his subglottic stenosis
It occurred to me tonight that I haven't posted any pictures of Ike-a-saurus' airway. Probably because you have to actually scan the pictures to be able to post them.
Now that the pictures are tucked away safely onto my hard drive, I thought maybe you'd like to take a peek. It may not look like much, but I'll try to help you see what's what.
First, a picture of a normal trachea. This is NOT Ike's trachea, it's a picture from tracheostomy.com:
This next picture is Ike's airway from 2/17/09 – the day of his tracheostomy:
The top left is his lower airway. It's almost normal in size. But the top right and the bottom right are his upper airway. See that pinprick hole? That's where the ICU doctor managed to squeeze in a coffee straw sized endotracheal tube to save his life the night of 2/13. She is a brilliant doctor. We owe her everything.
The picture below is from the bronchoscopy he had done on 4/21:
It's harder to tell what's going on in these pictures, and they don't correspond with the others. You can see in the top right, the tiny hole is still there. At first it looks like the opening is larger, but there is that layer of whatever (tissue, cartilage, edema, all three?) and barely in the middle, you can see the small hole. The top left and bottom left show the swelling and redness that have been persistent since the beginning. Are they caused by reflux? Are they exacerbated by the week of coughing he'd had prior to this scope? Probably both, with reflux being the biggest problem.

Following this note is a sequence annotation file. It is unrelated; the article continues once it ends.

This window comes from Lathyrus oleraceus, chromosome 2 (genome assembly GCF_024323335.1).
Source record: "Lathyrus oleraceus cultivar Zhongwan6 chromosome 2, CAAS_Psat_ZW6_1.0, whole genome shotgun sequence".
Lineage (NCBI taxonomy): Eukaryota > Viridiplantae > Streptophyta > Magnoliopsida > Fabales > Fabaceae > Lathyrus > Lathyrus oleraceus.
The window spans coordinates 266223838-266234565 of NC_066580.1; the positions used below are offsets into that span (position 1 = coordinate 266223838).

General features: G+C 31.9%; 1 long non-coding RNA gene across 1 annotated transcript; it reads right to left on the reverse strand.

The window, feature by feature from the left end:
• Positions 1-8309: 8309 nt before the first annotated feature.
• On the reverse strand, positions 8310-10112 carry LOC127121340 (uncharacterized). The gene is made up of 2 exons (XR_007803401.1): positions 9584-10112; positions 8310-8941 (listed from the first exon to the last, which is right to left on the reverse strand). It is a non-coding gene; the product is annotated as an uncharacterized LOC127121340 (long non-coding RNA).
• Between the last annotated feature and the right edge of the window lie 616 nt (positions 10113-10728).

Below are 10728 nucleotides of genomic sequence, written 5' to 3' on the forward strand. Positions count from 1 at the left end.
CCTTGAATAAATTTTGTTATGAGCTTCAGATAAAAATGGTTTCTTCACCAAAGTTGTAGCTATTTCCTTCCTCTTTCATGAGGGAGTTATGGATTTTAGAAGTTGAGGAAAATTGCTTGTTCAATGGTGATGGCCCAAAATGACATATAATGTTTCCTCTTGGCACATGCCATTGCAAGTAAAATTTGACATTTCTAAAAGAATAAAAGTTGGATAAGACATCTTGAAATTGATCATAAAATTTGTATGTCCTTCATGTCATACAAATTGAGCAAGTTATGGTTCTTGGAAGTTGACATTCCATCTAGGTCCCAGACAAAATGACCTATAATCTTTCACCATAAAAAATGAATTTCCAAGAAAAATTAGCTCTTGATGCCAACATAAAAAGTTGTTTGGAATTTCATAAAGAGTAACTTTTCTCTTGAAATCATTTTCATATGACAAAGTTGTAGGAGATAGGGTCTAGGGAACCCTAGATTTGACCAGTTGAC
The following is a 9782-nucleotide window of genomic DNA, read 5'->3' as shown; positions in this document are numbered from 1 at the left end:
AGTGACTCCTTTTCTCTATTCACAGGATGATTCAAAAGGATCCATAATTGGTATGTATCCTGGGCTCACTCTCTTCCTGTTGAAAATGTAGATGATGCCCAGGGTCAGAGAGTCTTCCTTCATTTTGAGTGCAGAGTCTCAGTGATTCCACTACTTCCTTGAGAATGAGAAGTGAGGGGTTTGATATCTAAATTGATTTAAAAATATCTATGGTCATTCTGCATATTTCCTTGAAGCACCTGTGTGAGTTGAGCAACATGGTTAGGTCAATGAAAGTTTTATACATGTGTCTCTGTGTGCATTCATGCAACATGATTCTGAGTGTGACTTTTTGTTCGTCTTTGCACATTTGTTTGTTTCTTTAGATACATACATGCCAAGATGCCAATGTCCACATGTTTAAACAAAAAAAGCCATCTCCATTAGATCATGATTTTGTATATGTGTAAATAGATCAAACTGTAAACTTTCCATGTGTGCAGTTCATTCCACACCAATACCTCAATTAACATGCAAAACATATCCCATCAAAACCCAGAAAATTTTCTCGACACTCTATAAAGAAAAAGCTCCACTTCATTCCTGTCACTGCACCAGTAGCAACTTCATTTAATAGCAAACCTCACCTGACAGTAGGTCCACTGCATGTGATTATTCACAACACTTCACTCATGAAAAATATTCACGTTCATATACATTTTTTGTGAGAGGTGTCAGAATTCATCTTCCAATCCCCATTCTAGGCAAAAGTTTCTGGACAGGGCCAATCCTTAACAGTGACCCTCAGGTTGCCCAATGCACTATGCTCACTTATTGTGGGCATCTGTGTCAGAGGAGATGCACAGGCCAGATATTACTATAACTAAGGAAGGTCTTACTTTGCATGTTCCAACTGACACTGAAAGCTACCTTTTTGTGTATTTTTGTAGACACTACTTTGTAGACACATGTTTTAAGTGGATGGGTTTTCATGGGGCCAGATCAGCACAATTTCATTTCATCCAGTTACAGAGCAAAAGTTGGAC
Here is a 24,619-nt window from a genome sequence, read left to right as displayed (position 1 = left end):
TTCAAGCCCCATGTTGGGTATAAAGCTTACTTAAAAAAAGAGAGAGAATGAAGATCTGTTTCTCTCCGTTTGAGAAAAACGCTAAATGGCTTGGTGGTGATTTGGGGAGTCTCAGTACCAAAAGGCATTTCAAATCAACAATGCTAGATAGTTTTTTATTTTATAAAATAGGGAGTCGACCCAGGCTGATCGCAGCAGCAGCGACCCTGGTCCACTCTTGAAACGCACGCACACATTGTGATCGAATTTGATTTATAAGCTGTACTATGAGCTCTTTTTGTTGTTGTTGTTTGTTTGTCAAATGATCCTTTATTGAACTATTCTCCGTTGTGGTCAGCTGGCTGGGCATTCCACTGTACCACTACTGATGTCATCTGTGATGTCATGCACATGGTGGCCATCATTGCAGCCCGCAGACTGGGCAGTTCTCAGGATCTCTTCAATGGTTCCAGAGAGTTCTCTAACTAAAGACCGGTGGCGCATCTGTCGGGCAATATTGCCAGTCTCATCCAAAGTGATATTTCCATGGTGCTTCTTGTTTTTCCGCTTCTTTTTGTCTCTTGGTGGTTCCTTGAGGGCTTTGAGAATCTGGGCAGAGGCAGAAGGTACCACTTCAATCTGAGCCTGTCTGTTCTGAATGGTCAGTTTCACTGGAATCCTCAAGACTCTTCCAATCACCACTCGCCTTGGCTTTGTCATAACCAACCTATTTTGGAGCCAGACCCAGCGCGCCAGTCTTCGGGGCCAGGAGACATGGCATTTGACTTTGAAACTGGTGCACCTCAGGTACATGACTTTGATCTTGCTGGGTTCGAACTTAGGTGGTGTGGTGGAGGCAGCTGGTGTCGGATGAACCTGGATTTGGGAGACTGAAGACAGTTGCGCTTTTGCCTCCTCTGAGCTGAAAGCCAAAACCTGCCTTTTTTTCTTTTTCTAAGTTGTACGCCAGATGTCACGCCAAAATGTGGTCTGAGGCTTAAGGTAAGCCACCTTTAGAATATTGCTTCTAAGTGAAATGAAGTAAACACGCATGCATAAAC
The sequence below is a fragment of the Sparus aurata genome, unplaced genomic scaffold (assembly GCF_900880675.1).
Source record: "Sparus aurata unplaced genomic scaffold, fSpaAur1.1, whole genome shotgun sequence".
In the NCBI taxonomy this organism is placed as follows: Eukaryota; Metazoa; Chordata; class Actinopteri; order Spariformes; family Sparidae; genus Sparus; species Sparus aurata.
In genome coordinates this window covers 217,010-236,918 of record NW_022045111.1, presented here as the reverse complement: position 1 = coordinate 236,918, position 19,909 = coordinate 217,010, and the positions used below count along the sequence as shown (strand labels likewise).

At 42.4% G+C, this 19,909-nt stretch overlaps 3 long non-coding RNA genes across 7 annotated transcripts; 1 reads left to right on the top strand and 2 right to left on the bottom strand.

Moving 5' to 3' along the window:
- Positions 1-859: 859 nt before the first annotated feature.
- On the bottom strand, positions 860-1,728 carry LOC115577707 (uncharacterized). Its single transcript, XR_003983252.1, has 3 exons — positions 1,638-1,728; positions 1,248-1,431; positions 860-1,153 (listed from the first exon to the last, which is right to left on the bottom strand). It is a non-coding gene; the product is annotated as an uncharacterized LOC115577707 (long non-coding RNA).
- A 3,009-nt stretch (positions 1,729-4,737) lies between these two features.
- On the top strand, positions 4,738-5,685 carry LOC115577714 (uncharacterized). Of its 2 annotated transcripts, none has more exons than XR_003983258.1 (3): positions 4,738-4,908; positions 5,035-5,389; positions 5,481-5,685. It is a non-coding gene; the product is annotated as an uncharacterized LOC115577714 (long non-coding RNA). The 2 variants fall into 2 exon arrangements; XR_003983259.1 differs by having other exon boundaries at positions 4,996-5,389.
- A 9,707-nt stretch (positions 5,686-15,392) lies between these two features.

So what do we do? Wait for him to outgrow the stenosis? Is that even possible? The ENT is doubtful. Have a cricotracheal resection? A laryngotracheoplasty? We don't know. Frankly, we still don't know anything. Except that the reflux is really mucking things up as far as getting a good idea what his airway is like when it's not constantly barraged with damaging acid.
This is why we're going to see the GI doc today. All of her answers are going to be unpleasant, I think.
I can remember, sitting with itty bitty Ike-a-saurus in the NICU, holding his bare skin against my bare skin, and listening to the nurse tell me that all preemies have reflux. He had, amazingly, shown very few signs of being refluxy, though. He was tolerating his milk, even breastfeeding when he could. And I thought to myself, as I stared at all the monitors and wires, and listened to the beeps and alarms, what if reflux – reflux – is what bites us in the ass one day. I vividly remember thinking that.
So here we are. I grasp onto the hope that the last set of pictures from his April bronch are just showing redness and swelling from the illness and the terrible coughing he had. I want to believe that his reflux isn't that bad, it's controllable with a tweak of his meds. But we'll see.
Just writing this post has probably jinxed everything tenfold. Why does that happen? Damn blog!
I'll leave you with another picture. Way cuter than a minitaure airway – a ginormous head:
Sweet baby boy. We have to get you fixed.